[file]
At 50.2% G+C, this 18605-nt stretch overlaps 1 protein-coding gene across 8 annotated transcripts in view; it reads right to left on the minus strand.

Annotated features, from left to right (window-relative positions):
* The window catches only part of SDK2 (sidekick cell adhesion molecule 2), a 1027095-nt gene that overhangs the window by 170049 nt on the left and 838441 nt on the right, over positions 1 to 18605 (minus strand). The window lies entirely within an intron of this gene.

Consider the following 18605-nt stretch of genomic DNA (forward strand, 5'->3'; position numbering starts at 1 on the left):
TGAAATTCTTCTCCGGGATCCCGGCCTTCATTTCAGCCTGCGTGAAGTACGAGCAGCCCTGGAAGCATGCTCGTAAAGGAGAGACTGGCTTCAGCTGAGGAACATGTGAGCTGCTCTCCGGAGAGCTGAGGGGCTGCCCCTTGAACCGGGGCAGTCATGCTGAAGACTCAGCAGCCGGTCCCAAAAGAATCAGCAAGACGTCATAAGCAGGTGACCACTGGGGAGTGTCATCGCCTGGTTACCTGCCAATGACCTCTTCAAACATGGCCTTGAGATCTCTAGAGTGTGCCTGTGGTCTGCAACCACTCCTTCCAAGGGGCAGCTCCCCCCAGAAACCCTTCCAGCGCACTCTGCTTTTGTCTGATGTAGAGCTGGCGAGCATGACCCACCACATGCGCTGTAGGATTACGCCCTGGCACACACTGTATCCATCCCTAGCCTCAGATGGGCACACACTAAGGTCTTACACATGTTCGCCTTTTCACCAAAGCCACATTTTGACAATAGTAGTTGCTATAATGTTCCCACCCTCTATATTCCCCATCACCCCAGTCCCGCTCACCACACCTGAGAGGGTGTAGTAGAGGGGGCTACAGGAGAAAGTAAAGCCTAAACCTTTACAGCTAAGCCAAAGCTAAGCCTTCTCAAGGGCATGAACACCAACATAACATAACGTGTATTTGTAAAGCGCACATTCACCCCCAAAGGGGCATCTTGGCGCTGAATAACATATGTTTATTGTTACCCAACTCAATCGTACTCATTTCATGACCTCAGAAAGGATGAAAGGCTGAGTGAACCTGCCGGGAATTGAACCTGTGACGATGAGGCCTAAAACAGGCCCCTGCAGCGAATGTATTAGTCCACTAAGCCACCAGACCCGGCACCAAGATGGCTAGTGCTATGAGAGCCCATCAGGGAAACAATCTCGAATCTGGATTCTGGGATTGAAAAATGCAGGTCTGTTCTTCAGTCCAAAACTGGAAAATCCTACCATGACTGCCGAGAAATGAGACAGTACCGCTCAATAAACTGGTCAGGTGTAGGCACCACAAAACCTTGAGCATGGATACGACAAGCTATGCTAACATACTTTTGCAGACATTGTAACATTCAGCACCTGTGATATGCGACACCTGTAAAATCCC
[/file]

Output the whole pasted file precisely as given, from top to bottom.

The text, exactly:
At 50.2% G+C, this 18605-nt stretch overlaps 1 protein-coding gene across 8 annotated transcripts in view; it reads right to left on the minus strand.

Annotated features, from left to right (window-relative positions):
* The window catches only part of SDK2 (sidekick cell adhesion molecule 2), a 1027095-nt gene that overhangs the window by 170049 nt on the left and 838441 nt on the right, over positions 1 to 18605 (minus strand). The window lies entirely within an intron of this gene.

Consider the following 18605-nt stretch of genomic DNA (forward strand, 5'->3'; position numbering starts at 1 on the left):
TGAAATTCTTCTCCGGGATCCCGGCCTTCATTTCAGCCTGCGTGAAGTACGAGCAGCCCTGGAAGCATGCTCGTAAAGGAGAGACTGGCTTCAGCTGAGGAACATGTGAGCTGCTCTCCGGAGAGCTGAGGGGCTGCCCCTTGAACCGGGGCAGTCATGCTGAAGACTCAGCAGCCGGTCCCAAAAGAATCAGCAAGACGTCATAAGCAGGTGACCACTGGGGAGTGTCATCGCCTGGTTACCTGCCAATGACCTCTTCAAACATGGCCTTGAGATCTCTAGAGTGTGCCTGTGGTCTGCAACCACTCCTTCCAAGGGGCAGCTCCCCCCAGAAACCCTTCCAGCGCACTCTGCTTTTGTCTGATGTAGAGCTGGCGAGCATGACCCACCACATGCGCTGTAGGATTACGCCCTGGCACACACTGTATCCATCCCTAGCCTCAGATGGGCACACACTAAGGTCTTACACATGTTCGCCTTTTCACCAAAGCCACATTTTGACAATAGTAGTTGCTATAATGTTCCCACCCTCTATATTCCCCATCACCCCAGTCCCGCTCACCACACCTGAGAGGGTGTAGTAGAGGGGGCTACAGGAGAAAGTAAAGCCTAAACCTTTACAGCTAAGCCAAAGCTAAGCCTTCTCAAGGGCATGAACACCAACATAACATAACGTGTATTTGTAAAGCGCACATTCACCCCCAAAGGGGCATCTTGGCGCTGAATAACATATGTTTATTGTTACCCAACTCAATCGTACTCATTTCATGACCTCAGAAAGGATGAAAGGCTGAGTGAACCTGCCGGGAATTGAACCTGTGACGATGAGGCCTAAAACAGGCCCCTGCAGCGAATGTATTAGTCCACTAAGCCACCAGACCCGGCACCAAGATGGCTAGTGCTATGAGAGCCCATCAGGGAAACAATCTCGAATCTGGATTCTGGGATTGAAAAATGCAGGTCTGTTCTTCAGTCCAAAACTGGAAAATCCTACCATGACTGCCGAGAAATGAGACAGTACCGCTCAATAAACTGGTCAGGTGTAGGCACCACAAAACCTTGAGCATGGATACGACAAGCTATGCTAACATACTTTTGCAGACATTGTAACATTCAGCACCTGTGATATGCGACACCTGTAAAATCCC